The multifactorial nature of causes of dysphonia, its high prevalence and limited knowledge about vocal output have encouraged speech and language therapists (SLTs) to develop collective works with teachers. A sound knowledge of the professional use of voice as well as of the work environment and job characteristics can help planning specific prevention actions targeted to this professional group2,3 such as Workplace Health and Wellness Program at local public schools in the city of Florianópolis, Southern Brazil.
This study aimed to estimate the prevalence of self-reported voice problems and to identify associated factors among teachers.
A cross-sectional study including teachers actively working in 36 public elementary and middle schools (grades 1 to 9) was conducted in the city of Florianópolis.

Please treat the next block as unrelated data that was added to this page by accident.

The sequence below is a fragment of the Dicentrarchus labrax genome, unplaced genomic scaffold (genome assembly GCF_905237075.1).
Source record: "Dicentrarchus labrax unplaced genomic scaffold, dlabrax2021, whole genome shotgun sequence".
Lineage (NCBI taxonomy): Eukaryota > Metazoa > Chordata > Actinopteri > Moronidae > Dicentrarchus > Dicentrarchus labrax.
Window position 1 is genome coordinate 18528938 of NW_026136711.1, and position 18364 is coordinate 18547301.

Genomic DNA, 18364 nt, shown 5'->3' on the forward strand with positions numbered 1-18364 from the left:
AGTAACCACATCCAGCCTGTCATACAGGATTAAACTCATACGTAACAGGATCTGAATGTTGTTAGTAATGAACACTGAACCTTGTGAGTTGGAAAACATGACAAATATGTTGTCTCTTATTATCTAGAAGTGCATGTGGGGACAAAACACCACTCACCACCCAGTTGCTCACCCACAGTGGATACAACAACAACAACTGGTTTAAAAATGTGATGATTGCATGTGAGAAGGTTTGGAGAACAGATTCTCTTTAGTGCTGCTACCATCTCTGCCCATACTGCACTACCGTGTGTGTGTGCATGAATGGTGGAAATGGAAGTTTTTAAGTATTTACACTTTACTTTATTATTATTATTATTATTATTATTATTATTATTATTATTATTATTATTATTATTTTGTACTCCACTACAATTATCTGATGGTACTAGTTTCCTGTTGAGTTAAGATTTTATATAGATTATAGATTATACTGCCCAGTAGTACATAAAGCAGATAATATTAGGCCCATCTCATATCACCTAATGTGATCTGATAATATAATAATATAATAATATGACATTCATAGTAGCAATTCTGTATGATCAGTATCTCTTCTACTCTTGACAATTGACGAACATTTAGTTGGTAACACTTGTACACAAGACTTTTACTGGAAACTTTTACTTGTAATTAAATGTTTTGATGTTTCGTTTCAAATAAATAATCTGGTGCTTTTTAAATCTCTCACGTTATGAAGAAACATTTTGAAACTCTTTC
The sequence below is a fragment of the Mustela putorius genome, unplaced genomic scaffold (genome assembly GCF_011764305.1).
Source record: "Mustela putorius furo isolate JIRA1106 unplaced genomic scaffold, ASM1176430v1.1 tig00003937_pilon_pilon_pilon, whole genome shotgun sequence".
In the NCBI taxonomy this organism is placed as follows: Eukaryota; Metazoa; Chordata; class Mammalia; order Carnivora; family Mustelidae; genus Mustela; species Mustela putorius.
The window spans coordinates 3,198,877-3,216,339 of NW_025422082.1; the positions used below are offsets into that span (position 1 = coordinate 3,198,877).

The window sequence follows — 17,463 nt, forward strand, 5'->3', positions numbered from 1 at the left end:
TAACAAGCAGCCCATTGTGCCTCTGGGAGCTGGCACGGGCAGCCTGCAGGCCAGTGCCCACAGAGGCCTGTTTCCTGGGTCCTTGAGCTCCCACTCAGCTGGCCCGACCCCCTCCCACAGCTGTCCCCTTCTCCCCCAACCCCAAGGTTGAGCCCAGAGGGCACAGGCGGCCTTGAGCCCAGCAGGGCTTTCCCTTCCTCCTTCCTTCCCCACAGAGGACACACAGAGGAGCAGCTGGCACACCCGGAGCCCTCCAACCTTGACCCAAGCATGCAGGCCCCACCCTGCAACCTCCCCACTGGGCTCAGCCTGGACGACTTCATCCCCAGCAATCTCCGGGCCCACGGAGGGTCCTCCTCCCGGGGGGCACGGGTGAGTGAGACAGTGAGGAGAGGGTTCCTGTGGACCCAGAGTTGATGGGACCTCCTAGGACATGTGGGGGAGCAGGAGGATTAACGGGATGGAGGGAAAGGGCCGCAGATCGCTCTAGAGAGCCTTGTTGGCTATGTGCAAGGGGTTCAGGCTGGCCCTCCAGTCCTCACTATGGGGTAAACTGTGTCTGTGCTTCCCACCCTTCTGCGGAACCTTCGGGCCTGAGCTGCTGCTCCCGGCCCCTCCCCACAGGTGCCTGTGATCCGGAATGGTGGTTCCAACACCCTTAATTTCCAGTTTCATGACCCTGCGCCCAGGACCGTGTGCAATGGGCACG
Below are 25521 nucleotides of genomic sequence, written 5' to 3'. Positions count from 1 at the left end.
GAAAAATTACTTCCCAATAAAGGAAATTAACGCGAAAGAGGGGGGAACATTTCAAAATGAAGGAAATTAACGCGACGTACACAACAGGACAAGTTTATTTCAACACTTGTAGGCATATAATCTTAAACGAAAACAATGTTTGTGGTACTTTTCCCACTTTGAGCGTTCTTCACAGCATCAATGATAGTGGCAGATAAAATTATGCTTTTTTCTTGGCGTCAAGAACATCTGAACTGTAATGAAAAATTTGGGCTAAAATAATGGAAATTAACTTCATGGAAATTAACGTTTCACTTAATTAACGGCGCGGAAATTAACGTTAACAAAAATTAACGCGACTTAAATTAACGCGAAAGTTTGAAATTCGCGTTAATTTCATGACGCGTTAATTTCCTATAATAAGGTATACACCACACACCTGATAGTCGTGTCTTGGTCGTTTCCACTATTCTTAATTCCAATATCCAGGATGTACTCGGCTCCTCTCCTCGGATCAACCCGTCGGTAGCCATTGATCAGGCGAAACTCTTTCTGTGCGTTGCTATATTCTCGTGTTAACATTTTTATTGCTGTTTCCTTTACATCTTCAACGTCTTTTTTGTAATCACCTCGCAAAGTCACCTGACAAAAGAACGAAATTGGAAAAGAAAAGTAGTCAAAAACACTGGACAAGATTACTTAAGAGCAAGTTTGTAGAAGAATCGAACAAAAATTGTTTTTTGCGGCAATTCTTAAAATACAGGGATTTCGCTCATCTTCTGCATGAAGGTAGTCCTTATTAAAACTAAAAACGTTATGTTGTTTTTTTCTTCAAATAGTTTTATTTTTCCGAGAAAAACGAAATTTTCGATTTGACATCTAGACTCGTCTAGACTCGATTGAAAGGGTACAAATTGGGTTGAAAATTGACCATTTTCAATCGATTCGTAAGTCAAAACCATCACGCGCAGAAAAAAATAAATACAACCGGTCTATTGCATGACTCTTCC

Florianópolis had an estimated population of 416,269 inhabitants in 2007 and a literacy rate of 96.7%. There were 107 public schools, of which 36 elementary and middle schools and 71 preschools with 3,945 teachers, 31.8% of them permanent and 68.2% replacement/contracted. Elementary/middle school teachers accounted for a third of all teachers working in public schools, of which 56% were permanent, 38% replacement and 6% relocated.b
All teachers actively working in 2009 were eligible to participate in the study, regardless of the type of their employment contract, totaling 1,044.
Physical education, sign language, support rooms, and foreign language teachers and those performing administrative activities were excluded from the study because the characteristics of their work organization, physical workplace and vocal demand were different from those of the target population.